Forbes.com, January 29, 2004
Googling The Midas List
|BURLINGAME, CALIF. - Google's expected $15 billion public offering could kickstart other deals the way Netscape's IPO did in 1995. But even if Google does not break the dam and flood the markets, the event will still dramatically change our Midas List rankings.
The list ranks venture capitalists based on deals going back to Netscape's offering. In the late 1990s telecom equipment makers, e-commerce companies and others reached ridiculously high valuations, making VCs and their investors rich. The valuations caused some VCs to move quickly up the Midas List, which weighs the value of every start-up's exit, whether through a public offering or an acquisition.
Since 2000 the number of venture-backed IPOs has fallen from over 200 a year to just 29 last year. Those few offerings have typically been smaller, rarely achieving more than a $1 billion valuation. In fact, the average IPO valuation last year was $285 million. The recent drought means there has been little mobility on the list.
Google has two venture investors who sit on its board: L. John Doerr of Kleiner Perkins Caufield & Byers, ranked number four on the Midas List, and Michael Moritz of Sequoia Capital, ranked number 32. A Google offering would rocket Doerr to the top of the list, with Moritz not too far behind.
Before Goggle, Doerr's most successful IPO was FreeMarkets, which had a first-day market cap of $4 billion in 1999. That company was purchased by Ariba (nasdaq: ARBA - news - people ) last week for $493 million.
After a Google offering, the rest of the Midas List would choke on Doerr's dust, including current frontrunner Promod Haque of Norwest Venture Partners and second-ranked Vinod Khosla, Doerr's partner at Kleiner Perkins. Haque and Khosla would need one or two $1 billion deals just to catch up to Moritz, and many more deals to catch Doerr.
To put Google's size in perspective: If a venture capitalist with no prior exits had the same stake in Google as Doerr or Moritz, he or she would most likely crack the top ten in next year's ranking.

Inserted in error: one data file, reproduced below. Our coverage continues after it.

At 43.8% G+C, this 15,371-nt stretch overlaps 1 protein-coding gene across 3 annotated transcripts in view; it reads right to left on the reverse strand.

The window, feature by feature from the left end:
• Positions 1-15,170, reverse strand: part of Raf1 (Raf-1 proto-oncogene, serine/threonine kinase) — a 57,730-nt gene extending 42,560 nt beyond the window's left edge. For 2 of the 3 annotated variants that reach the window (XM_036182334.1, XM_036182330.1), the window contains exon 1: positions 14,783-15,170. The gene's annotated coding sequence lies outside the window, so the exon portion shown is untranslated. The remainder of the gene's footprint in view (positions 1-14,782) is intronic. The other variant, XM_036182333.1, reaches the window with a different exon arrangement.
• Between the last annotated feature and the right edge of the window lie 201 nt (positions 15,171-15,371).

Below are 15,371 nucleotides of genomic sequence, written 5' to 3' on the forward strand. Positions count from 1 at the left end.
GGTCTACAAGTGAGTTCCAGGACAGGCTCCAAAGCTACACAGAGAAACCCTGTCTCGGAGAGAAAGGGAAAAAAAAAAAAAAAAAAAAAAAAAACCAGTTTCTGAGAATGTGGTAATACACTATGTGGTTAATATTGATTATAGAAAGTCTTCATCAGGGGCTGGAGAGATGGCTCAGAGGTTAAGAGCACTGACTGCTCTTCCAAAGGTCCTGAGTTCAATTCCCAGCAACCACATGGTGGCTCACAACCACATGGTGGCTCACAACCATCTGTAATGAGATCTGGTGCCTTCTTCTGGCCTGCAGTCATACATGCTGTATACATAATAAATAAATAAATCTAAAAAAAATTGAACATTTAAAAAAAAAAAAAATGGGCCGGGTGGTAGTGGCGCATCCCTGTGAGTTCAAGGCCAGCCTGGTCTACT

Start-ups like Motive and Shopping.com may also go public in 2004. Neither would be nearly as big as Google, but they could still improve some venture capitalists' rankings. Salesforce.com is also expected to go public, but since that company does not have any significant venture backing it will not have a big impact on the Midas List.
But Motive, an e-commerce software maker, should add one name. John Thornton of Austin Ventures is the primary venture capitalist behind Motive, which in December filed papers to go public. The company plans to raise $70 million, but it has not released enough information yet to gauge how the company will be valued.
In any case, the Motive IPO should tip Thornton into the top 100 of the Midas List.
Michael Maples Sr., an angel investor and former Microsoft (nasdaq: MSFT - news - people ) executive, has funded and advised Motive, which was co-founded by his son, Michael Maples Jr. Now ranked number 67, a Motive IPO would probably push Maples Sr. into the top 50.
Shopping Web sites DealTime and Epinions merged last year to form Shopping.com. Both companies had been profitable since 2002, according to a spokesman. The new company has not yet filed to go public, but the Silicon Valley rumor mill has identified it as a marquee IPO prospect.
The two VCs who would benefit most from a Shopping.com IPO are Bill Gurley with Benchmark Capital and Michael Eisenberg of Israel Seed Partners. Though neither is likely to join the list because of Shopping.com, it could portend a bright future beyond 2005.
And if Google's expected springtime IPO does inundate the market with deals, the whole Midas List could be turned upside down in one fell swoop.